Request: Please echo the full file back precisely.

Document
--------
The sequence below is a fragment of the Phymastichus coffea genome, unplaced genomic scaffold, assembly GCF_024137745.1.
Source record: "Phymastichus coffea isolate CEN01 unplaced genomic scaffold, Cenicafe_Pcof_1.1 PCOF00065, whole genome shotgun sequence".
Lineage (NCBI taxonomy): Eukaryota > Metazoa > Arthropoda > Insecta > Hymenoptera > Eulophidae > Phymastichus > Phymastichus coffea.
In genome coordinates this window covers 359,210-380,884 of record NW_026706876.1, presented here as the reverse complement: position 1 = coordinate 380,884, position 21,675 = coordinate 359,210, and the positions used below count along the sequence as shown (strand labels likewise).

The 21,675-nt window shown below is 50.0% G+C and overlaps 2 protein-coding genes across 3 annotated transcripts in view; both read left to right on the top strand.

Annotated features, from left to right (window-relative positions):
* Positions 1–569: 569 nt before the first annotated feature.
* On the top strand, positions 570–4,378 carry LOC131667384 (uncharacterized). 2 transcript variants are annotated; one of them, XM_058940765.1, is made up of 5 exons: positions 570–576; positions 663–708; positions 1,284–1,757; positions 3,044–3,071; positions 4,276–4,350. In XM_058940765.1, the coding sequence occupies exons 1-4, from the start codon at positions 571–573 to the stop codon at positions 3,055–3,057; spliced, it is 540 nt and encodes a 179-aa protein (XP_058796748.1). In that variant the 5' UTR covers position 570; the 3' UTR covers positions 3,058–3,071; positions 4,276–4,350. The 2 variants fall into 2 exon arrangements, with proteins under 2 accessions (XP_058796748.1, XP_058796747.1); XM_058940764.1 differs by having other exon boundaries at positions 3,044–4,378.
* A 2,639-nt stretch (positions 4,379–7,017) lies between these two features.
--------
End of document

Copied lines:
The sequence below is a fragment of the Phymastichus coffea genome, unplaced genomic scaffold, assembly GCF_024137745.1.
Source record: "Phymastichus coffea isolate CEN01 unplaced genomic scaffold, Cenicafe_Pcof_1.1 PCOF00065, whole genome shotgun sequence".
Lineage (NCBI taxonomy): Eukaryota > Metazoa > Arthropoda > Insecta > Hymenoptera > Eulophidae > Phymastichus > Phymastichus coffea.
In genome coordinates this window covers 359,210-380,884 of record NW_026706876.1, presented here as the reverse complement: position 1 = coordinate 380,884, position 21,675 = coordinate 359,210, and the positions used below count along the sequence as shown (strand labels likewise).

The 21,675-nt window shown below is 50.0% G+C and overlaps 2 protein-coding genes across 3 annotated transcripts in view; both read left to right on the top strand.

Annotated features, from left to right (window-relative positions):
* Positions 1–569: 569 nt before the first annotated feature.
* On the top strand, positions 570–4,378 carry LOC131667384 (uncharacterized). 2 transcript variants are annotated; one of them, XM_058940765.1, is made up of 5 exons: positions 570–576; positions 663–708; positions 1,284–1,757; positions 3,044–3,071; positions 4,276–4,350. In XM_058940765.1, the coding sequence occupies exons 1-4, from the start codon at positions 571–573 to the stop codon at positions 3,055–3,057; spliced, it is 540 nt and encodes a 179-aa protein (XP_058796748.1). In that variant the 5' UTR covers position 570; the 3' UTR covers positions 3,058–3,071; positions 4,276–4,350. The 2 variants fall into 2 exon arrangements, with proteins under 2 accessions (XP_058796748.1, XP_058796747.1); XM_058940764.1 differs by having other exon boundaries at positions 3,044–4,378.
* A 2,639-nt stretch (positions 4,379–7,017) lies between these two features.